It is time for the Ministry of Finance and Economic Planning to closely follow-up on how public funds are spent if irregular expenditure is to be stopped.
The call was made yesterday by members of the senatorial Standing Committee on Economic Development and Finance as they started analysing the Auditor General (AG)’s report for the fiscal year ended on June 30, 2018.
To the surprise of the lawmakers and the AG, cases of irregular expenditure of government funds as well as poor management of public contracts have continued to characterise public financial management.
As the senators met AG Obadiah Biraro, some of them wondered if the Finance ministry can’t work more closely with accountants in every government’s agency to reduce faults in managing public funds.
Senator Evariste Bizimana said that among the strategies the Senate can use to ensure proper public financial management is engaging accountants at the Finance ministry to follow up more on their work.
He said that the Ministry of Finance should be giving early warnings to chief budget managers in different institutions on a monthly basis, indicating what they need to improve in their financial management roles.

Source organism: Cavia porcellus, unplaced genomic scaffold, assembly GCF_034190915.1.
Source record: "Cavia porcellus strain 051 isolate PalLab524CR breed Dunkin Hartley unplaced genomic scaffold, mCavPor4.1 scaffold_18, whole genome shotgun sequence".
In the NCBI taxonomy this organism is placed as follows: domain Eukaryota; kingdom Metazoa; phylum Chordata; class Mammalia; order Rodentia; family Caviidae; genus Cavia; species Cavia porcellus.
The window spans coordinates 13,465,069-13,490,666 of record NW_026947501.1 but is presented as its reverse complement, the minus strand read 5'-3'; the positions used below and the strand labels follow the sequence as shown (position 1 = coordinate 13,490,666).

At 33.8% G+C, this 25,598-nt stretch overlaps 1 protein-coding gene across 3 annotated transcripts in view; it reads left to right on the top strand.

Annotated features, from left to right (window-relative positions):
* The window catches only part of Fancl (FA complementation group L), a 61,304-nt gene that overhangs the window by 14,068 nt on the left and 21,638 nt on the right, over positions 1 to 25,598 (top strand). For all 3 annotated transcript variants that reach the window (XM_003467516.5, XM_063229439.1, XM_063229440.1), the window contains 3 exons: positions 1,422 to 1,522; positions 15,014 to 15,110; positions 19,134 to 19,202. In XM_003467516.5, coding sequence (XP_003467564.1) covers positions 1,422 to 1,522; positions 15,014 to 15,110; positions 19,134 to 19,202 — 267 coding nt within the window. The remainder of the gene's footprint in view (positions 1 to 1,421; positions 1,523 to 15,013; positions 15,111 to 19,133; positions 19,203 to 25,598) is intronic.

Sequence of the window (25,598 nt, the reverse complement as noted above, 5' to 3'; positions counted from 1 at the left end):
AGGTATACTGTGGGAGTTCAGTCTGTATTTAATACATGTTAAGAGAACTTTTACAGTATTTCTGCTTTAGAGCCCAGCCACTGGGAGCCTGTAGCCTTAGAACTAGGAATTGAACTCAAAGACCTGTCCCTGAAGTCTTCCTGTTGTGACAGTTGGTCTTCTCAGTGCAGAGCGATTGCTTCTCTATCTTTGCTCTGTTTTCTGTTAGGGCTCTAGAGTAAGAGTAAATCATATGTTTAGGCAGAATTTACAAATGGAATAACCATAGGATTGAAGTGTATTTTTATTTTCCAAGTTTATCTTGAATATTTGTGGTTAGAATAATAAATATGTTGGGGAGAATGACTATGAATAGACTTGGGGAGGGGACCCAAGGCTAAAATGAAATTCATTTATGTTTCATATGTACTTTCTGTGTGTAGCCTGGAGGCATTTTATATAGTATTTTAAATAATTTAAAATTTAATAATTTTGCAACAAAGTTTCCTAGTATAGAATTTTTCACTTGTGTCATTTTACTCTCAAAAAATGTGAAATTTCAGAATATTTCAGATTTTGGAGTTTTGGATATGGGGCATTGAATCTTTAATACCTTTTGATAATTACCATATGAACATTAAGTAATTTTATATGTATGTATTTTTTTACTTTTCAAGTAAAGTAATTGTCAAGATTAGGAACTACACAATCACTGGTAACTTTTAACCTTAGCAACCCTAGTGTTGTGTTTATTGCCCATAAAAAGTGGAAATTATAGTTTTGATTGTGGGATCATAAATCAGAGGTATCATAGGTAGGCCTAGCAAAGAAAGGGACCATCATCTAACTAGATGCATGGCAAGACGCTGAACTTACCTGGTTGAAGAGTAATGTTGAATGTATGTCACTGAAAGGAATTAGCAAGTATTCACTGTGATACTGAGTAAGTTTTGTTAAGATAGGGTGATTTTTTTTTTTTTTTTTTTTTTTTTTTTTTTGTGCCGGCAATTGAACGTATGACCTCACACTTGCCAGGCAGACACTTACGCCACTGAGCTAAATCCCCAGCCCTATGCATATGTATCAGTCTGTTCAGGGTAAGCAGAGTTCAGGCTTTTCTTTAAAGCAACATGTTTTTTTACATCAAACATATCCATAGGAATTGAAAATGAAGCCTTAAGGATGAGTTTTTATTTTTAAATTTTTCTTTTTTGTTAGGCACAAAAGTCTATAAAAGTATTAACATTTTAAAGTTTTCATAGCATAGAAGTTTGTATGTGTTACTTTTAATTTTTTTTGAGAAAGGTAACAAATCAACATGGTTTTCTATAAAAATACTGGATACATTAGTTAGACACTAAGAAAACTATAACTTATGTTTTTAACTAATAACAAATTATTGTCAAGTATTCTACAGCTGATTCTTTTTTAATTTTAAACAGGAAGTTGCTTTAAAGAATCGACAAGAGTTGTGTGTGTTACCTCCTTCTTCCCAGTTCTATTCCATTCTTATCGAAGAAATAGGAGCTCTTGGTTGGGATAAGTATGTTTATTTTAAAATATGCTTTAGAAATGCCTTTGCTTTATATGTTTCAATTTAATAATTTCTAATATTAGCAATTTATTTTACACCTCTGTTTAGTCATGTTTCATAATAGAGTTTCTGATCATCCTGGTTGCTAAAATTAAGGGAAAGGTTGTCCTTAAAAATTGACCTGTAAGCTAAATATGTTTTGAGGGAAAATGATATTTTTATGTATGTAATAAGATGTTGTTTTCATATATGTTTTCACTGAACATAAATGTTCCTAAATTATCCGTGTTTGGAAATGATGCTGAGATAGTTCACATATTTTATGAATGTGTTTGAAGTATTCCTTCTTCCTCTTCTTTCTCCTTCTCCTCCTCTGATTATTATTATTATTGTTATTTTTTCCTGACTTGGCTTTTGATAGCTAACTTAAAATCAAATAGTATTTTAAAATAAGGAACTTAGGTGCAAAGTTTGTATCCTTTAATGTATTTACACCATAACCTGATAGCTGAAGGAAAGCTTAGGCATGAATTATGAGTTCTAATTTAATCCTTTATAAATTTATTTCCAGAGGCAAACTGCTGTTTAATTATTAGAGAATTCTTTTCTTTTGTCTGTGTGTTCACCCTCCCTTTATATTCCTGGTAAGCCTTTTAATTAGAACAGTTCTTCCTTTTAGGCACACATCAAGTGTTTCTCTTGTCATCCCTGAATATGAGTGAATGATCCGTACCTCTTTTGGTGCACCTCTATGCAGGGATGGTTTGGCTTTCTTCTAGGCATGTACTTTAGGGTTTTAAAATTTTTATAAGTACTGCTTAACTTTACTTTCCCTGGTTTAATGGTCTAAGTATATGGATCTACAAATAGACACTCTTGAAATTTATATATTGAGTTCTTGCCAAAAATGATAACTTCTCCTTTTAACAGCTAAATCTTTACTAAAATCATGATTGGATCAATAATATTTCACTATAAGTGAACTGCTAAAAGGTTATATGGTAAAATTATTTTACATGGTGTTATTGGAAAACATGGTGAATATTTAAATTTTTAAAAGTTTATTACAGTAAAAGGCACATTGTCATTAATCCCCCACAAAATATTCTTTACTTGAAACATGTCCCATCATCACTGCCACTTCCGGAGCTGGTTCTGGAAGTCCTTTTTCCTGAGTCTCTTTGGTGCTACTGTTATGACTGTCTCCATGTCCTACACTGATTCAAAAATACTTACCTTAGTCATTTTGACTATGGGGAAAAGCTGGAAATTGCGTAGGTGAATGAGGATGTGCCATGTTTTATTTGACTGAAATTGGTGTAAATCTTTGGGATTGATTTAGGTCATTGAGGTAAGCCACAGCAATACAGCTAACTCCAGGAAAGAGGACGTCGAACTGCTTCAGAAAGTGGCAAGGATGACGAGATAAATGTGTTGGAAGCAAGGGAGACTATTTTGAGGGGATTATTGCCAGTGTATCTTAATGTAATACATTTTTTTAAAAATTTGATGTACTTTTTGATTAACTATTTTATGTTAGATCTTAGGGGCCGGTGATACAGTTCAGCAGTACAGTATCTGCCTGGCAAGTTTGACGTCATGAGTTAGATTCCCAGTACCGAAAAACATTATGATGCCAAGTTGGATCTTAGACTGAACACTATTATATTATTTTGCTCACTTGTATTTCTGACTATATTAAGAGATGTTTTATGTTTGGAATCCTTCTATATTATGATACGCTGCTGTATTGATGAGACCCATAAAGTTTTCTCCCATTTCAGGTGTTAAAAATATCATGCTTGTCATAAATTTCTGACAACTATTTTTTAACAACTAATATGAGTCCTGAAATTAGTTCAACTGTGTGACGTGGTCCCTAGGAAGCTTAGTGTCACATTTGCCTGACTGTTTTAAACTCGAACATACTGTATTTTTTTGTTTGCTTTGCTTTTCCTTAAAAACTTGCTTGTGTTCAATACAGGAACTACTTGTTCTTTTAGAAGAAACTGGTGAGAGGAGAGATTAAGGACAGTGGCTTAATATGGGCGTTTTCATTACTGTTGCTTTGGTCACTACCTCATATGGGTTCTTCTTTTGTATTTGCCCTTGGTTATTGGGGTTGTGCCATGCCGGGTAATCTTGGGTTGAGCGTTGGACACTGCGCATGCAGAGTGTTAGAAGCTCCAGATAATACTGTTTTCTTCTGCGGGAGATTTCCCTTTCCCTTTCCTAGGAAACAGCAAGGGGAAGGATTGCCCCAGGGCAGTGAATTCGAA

“It is a question we should be asking to the ministry’s accountants,” he said.
“It looks like a lot of money wasn’t used for the purposes it was allocated for,” Bizimana said about expenditure of public funds in the previous financial year.
Among other irregularities, the AG report for 2017-2018 fiscal year showed that public funds amounting to over Rwf5.6 billion were either wasted or swindled.
The irregular spending were in the form of unsupported expenditure, partially supported expenditure, wasteful expenditure, unauthorised expenditure and funds diverted or fraudulently utilised.
The AG’s report also identified persistent cases of delayed and abandoned contracts in public entities, with a total of 86 contracts valued at more than Rwf143 billion reported as either delayed or abandoned.
Biraro told senators yesterday that there is need for assessing the value obtained from invested public funds in every government activity if the country’s strategy for transformation is to be realised.
“We need value for money,” he said.
He warned that incompetency, recklessness, and negligence are some of the dangerous attitudes held by some public servants who have failed to account for public funds they are given to manage on behalf of the Government and citizens.
While presenting his report to Parliament for the fiscal year ended on June 30, 2018, Biraro told MPs last month that slight improvements had been made in managing public funds compared with a few years ago.
But he also called for more diligence in implementing his recommendations by audited entities, explaining that the compliance will be crucial for improving Public Financial Management (PFM).
The report will be reviewed by both chambers of Parliament and the feedback presented to the House for more consideration.